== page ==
Bob Doyle, Columnist
In November, my Science Sunday talks (at 4 p.m. in Compton Science Center) will be on Asian mammals. Our half-hour presentations are in Compton 224, a large classroom next to the Pendulum on the second floor.
I have been giving nature presentations on Sundays since February as a substitute for our Planetarium shows. (The new planetarium facility (MLC) will reopen in February 2014.)
Following my public nature talks, any of the audience are invited to tour our Science Discovery Center where a wonderful collection of preserved animals from five continents are on display.
This is the Cavallaro Collection donated to Frostburg State by Dr. Joseph Cavallaro, a retired medical doctor. Dr. Cavallaro is a native of Westernport and graduated from Bruce High School. He now resides in West Virginia.
Both the talk and tour are free. Some visitors that have seen our collection compare it to the displays at the Smithsonian Institution in Washington.
So consider coming on Sunday. Be sure to bring a camera for photographs of the specimens with your children or friends. Our specimens, always poised, have no problem with flash cameras.
Many children often have hamsters as pets. These are Golden Hamsters found mainly in war-torn Syria. A much more common hamster in Asia is the Desert or Dwarf Hamster.
These hamsters could fit in the palm of your hand. Pale brown on top and pure white underneath, these hamsters live in burrows, lined with camel or sheep hair. They prefer millet or grass seeds but will settle for beetles or locusts.
A larger desert mammal is the Saiga, in between a goat and antelope. Our Saiga specimen in our Discovery Center has a notched nose, resembling “Mork” from 1970s television.
During the bitter winters in central Asia, the Saiga’s hair turns white and becomes much thicker. Saiga congregate in herds of up to 2,000 to migrate to feeding grounds in the winter. The herds are one sex only, with the male herd ahead of the female herd.
Another desert mammal is the Asiatic Mouflon sheep, the ancestor of our domesticated sheep. As other sheep, females and their young form herds while the males are either solitary or form bachelor herds.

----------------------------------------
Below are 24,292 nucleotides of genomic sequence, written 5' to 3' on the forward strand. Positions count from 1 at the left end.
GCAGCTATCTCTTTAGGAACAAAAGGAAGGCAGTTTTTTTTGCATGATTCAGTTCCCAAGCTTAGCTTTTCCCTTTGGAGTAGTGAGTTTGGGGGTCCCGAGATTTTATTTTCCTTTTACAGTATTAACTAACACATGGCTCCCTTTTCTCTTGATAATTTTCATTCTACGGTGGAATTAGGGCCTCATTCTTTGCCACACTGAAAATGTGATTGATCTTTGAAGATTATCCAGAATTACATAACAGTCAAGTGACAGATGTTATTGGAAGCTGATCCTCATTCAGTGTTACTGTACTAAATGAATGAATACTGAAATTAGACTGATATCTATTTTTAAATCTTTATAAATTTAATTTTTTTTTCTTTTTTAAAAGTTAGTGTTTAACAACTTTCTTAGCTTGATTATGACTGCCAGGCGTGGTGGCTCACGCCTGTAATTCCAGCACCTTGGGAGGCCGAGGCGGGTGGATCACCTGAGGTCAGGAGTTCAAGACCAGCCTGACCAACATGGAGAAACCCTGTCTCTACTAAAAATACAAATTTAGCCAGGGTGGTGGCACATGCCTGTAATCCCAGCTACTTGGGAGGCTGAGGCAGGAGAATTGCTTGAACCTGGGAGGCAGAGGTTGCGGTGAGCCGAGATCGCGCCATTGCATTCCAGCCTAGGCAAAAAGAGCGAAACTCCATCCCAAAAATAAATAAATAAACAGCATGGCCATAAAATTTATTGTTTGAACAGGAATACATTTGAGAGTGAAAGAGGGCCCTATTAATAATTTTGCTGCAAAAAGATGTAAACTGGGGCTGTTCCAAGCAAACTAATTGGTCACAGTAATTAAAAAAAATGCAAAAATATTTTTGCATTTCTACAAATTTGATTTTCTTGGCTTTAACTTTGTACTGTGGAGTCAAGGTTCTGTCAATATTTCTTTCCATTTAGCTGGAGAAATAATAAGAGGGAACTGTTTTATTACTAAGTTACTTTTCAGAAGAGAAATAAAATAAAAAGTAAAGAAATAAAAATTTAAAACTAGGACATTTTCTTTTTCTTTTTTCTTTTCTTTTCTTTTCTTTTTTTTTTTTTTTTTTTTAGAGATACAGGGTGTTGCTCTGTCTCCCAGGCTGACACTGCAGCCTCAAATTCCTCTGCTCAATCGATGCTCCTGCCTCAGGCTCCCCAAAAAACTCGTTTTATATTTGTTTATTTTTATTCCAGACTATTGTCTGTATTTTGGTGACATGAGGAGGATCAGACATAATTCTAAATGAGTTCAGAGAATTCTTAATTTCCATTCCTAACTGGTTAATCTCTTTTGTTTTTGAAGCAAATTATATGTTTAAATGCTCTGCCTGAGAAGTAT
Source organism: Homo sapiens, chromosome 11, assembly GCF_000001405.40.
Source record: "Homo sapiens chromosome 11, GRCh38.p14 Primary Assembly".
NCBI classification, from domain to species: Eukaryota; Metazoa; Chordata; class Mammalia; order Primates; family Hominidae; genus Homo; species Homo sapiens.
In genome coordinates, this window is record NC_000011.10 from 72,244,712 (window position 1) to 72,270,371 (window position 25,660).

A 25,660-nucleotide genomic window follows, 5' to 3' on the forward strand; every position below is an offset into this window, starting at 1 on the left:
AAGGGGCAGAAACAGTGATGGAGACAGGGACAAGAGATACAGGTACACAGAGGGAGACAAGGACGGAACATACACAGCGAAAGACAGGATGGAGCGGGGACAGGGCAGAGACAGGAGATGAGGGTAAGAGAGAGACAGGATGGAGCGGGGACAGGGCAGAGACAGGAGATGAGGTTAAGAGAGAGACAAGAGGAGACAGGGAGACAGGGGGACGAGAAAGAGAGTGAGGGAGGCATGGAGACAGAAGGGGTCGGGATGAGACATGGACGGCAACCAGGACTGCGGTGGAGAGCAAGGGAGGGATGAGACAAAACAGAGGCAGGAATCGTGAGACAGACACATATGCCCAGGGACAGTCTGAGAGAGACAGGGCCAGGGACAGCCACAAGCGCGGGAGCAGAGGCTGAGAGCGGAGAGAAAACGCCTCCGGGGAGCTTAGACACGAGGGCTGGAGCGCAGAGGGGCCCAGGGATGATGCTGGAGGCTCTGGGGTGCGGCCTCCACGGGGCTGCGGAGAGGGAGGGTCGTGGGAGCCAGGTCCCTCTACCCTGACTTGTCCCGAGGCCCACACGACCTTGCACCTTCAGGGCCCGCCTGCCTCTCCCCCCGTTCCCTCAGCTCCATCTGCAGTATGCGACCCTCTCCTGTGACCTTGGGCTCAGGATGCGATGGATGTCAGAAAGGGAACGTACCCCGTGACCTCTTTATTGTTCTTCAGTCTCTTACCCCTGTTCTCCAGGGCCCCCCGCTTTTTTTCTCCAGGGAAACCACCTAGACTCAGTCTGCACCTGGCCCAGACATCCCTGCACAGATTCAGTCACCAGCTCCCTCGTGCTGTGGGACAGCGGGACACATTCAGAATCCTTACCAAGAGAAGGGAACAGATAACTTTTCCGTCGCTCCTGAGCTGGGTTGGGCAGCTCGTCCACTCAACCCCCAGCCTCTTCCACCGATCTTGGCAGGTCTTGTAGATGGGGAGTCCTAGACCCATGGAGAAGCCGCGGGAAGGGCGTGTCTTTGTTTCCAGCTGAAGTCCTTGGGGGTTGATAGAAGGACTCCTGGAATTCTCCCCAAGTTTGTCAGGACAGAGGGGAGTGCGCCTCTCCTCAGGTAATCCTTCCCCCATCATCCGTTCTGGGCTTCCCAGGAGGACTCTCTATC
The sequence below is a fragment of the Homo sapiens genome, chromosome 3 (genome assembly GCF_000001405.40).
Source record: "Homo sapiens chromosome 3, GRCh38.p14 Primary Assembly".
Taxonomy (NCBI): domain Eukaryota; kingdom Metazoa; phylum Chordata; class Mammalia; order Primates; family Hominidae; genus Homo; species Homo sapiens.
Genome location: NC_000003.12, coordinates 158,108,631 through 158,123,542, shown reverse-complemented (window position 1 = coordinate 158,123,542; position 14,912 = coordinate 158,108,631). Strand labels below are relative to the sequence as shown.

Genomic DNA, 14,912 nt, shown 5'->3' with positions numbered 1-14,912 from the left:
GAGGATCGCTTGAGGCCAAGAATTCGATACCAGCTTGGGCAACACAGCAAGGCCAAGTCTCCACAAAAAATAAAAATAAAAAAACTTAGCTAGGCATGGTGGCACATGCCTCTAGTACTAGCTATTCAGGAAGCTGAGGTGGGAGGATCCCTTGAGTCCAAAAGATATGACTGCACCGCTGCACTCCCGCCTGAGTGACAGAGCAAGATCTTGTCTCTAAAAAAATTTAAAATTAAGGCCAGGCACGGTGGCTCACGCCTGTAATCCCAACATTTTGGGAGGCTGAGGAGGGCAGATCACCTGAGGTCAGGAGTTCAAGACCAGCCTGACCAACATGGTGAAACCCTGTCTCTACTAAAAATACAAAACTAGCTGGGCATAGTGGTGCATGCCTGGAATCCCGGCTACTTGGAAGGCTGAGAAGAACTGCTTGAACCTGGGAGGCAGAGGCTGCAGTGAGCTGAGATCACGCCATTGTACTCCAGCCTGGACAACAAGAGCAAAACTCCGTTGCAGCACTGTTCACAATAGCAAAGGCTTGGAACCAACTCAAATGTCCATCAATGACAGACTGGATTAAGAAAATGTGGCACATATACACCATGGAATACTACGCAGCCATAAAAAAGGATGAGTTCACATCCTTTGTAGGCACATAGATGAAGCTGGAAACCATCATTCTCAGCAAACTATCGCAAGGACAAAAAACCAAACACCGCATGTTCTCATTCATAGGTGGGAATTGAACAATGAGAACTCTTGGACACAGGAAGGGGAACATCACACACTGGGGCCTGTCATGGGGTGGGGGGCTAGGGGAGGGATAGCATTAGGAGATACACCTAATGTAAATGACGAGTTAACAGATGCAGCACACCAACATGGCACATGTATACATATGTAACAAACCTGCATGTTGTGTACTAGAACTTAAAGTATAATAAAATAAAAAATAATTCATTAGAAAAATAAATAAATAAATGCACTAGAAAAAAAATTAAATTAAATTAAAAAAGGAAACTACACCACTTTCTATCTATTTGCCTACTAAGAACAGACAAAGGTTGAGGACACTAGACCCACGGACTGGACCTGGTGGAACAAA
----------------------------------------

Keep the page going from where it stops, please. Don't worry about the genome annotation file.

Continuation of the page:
Mouflon in Asia weigh about 120 pounds. The males’ sharp horns curve in back of their heads and are up to two feet across.
Farther south in Asia are the Sloth Bears. All black except for white fur around their neck and the top of their chests, Sloth Bears subsist on ants, termites and fruit.
With their five inch long claws, they pull out insect nests from openings in trees. Then the Sloth Bear closes its nostrils and through an opening between their front teeth slurps up the insects and honey.
The sucking sound they make can be heard up to 300 feet away. Our Sloth Bear at the Science Discovery Center is a “greeter” that you will pass by as your enter.
Other animals from my presentation include Giant Pandas, Grey Wolves (the ancestors of our domestic dogs), Long-Tailed Macaque (ground dwelling monkeys), Bornean Orangutans (largest of primate tree dwellers), Tigers (the largest cats) and Asiatic Elephants.
SKY SIGHTS IN NOVEMBER: The moon is now leaving the evening sky, rising later each night. On Nov. 11, the crescent moon will appear near the brilliant planet Venus in the 6 a.m. dawn.
On Nov. 15, the crescent moon will appear near the planet Mars in the 5:45 p.m. southwestern dusk. The evening moon will appear half full on Nov. 20.
On the night of the full on Nov. 28, the moon will appear close to the bright planet Jupiter. On the mornings of Nov. 28 and 29, the brilliant planet Venus will appear close to the planet Saturn in the southeastern 6 a.m. dawn.
Bob Doyle invites any readers comments and questions. E-mail him at firstname.lastname@example.org . He is available as a speaker on his column topics.